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Can anybody suggest a good book on the topics listed below? A single book would be preferable. Thanks.

Groups, subgroups, normal subgroups,cosets,Lagrange’s theorem, rings and their properties, commutative rings, integral domains and fields, subrings, ideals and their elementary properties. Vector spaces, subspaces and their properties,linear independence and dependence of vectors, matrices, rank of a matrix, reduction to normal forms, linear homogeneous and non-homogenous equations, Cayley-Hamilton theorem, characteristic roots and vectors. DeMoivre’s theorem, relation between roots and coefficient of $n$-th degree equation, solution to cubic and biquadratic equations, transformation of equations.

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    $\begingroup$ DeMoivre's theorem is such an odd element in that list. $\endgroup$ – Thomas Andrews Aug 21 '14 at 23:07
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    $\begingroup$ Most of these topics (and much more) are covered in Dummit and Foote, "Abstract Algebra." $\endgroup$ – Bungo Aug 21 '14 at 23:08
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    $\begingroup$ Or Artin's Algebra 2nd ed. But I would say there is no single book that does the job equally well for every topic you listed. $\endgroup$ – Troy Woo Aug 21 '14 at 23:10
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These subjects are not all contained in what most people would think of as abstract algebra... I don't think it's really possible to fulfil your "one book only" request.

Groups and rings are definitely abstract algebra. Any introductory abstract algebra book will cover them. A Book Of Abstract Algebra is quite good for a first pass, but not as comprehensive as it could be.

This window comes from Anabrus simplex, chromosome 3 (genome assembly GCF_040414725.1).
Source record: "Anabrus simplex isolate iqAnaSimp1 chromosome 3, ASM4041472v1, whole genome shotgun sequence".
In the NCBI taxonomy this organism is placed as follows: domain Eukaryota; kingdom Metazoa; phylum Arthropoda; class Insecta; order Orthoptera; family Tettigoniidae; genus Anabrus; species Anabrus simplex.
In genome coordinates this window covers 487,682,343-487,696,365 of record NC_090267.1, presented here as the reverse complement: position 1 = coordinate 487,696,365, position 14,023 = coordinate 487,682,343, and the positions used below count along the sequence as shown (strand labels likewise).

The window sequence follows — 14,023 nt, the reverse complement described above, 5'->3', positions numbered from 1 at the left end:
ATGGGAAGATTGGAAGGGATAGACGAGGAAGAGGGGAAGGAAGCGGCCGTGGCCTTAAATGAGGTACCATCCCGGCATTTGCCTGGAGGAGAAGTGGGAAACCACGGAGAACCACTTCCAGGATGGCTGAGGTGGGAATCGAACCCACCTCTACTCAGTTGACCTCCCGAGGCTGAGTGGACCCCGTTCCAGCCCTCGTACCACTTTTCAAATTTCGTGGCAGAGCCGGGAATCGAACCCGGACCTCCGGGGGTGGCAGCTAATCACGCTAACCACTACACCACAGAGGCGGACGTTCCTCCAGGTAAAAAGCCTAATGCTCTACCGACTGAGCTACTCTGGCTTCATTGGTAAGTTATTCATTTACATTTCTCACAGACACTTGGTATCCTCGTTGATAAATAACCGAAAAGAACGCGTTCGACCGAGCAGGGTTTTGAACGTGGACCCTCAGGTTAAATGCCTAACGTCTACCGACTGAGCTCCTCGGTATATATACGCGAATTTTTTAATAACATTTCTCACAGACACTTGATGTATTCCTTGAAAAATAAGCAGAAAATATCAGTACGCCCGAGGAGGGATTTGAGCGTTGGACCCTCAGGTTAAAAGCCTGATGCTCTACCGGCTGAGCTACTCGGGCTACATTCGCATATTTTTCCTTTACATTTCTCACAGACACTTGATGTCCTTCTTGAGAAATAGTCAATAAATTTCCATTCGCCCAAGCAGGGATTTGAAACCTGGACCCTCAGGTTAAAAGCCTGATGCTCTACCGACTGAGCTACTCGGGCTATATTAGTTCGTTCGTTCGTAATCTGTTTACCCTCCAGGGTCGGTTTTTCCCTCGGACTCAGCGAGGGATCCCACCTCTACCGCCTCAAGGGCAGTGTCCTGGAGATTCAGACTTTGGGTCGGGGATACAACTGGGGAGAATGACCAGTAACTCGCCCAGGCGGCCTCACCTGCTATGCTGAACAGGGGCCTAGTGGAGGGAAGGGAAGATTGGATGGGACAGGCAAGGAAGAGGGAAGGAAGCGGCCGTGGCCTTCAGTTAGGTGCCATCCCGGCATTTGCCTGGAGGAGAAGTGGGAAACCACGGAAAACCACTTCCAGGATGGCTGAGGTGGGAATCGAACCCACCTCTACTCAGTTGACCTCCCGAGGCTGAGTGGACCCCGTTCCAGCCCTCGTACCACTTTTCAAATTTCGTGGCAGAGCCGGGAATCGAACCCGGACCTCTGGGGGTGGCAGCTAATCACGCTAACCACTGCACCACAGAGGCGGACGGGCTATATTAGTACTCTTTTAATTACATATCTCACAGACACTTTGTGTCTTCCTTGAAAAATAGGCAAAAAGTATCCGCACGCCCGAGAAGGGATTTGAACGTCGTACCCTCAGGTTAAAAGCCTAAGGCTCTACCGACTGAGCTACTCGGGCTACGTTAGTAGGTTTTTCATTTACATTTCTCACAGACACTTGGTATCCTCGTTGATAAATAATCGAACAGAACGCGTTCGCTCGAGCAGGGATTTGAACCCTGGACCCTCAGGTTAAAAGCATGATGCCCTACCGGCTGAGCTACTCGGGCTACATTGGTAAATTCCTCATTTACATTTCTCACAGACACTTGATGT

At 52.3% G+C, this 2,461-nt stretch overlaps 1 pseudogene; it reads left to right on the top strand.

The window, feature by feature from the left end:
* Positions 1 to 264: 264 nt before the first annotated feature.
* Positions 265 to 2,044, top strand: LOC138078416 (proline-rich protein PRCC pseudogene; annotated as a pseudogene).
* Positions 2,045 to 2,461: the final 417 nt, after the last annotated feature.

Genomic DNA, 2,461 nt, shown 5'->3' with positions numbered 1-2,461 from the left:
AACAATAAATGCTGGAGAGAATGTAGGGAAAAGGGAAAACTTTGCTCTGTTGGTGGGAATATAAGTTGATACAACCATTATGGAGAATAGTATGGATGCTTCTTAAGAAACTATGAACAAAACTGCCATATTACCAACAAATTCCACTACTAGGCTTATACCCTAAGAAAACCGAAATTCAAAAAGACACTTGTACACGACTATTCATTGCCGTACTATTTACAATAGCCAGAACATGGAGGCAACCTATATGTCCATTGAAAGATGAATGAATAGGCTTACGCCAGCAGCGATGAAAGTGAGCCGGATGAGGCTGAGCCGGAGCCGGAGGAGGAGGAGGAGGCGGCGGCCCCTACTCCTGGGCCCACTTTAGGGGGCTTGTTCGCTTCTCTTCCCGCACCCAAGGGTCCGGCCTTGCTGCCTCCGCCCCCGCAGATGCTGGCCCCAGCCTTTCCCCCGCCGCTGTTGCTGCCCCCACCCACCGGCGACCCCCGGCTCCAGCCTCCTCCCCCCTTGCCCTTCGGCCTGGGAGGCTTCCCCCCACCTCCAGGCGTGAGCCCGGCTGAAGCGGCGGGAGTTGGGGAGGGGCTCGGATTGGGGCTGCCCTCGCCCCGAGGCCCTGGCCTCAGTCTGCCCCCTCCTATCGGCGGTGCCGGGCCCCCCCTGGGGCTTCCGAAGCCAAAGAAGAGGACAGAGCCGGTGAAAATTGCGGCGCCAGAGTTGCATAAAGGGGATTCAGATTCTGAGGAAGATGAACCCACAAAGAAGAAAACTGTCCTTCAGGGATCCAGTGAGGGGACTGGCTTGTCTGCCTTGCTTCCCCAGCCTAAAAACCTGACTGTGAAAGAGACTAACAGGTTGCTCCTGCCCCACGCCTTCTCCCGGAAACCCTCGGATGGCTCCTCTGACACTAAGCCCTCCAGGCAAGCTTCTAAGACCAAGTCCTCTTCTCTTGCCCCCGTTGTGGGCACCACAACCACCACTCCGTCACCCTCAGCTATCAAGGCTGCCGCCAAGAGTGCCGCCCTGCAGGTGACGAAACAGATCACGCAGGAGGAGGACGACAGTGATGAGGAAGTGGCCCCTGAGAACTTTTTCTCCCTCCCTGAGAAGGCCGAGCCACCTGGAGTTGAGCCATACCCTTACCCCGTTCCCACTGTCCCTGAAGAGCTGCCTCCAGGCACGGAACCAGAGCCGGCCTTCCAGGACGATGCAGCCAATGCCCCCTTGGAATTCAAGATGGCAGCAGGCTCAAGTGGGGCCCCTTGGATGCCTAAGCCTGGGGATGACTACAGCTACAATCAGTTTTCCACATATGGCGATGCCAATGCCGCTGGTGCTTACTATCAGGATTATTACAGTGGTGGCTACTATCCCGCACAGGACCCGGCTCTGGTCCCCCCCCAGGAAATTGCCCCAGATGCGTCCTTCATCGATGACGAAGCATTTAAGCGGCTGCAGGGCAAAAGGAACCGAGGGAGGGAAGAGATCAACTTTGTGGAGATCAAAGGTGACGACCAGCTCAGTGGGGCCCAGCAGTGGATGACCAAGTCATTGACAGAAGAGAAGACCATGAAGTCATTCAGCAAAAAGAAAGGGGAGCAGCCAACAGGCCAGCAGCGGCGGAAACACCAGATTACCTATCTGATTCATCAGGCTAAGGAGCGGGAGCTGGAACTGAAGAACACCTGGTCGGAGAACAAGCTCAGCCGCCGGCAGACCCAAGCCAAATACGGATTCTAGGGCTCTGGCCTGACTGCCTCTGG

Vector spaces and matrices are Linear Algebra. I very highly recommend Jim Hefferson's book, which is available as a free PDF on his website as well as being very cheap on paper, for a textbook. I can testify that it covers everything on your list about vector spaces and matrices, and so will any introductory Linear Algebra book, if Hefferson's doesn't suit you.

The stuff about equations and roots is very much classical algebra. I am not aware of any book that focuses specifically on those topics because they're not very fashionable these days. However, I have found that the introductory chapters of Galois Theory textbooks often cover exactly what you're looking for (and in an elementary way), so you might have some luck there. If nothing else, what you've listed here is elementary enough that you should be able to sort yourself out with online resources.

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I can't confirm that every single topic above is included, but Serge Lang's Algebra is an extremely comprehensive tome for all algebra topics up to and including first year graduate-level algebra. It's not exactly readable, but it has a ton of exercises and gives you all the logical steps you need to explore these topics.

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    $\begingroup$ I personally strongly recommend against trying to wade through Lang's book if it's your absolute first exposure to abstract algebra. $\endgroup$ – Jack M Aug 21 '14 at 23:12
  • $\begingroup$ @JackM Seconded. It's good for those who have taken an algebra class or two before, though. $\endgroup$ – Alex G. Aug 21 '14 at 23:15
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    $\begingroup$ To be fair, the question asked for a reference and did not specify at what level, so Lang is as valid a suggestion as any other. A better question would have generated better answers. $\endgroup$ – Bungo Aug 21 '14 at 23:17
  • $\begingroup$ thanks guys for answers m self studying algebra for computer sci. can u suggest me book on cubic equation and bi quad Eq ? $\endgroup$ – user45552 Aug 22 '14 at 6:24
  • $\begingroup$ @user45552 Use the 'Ask Question' link to ask a new question. $\endgroup$ – luser droog Aug 30 '14 at 5:12

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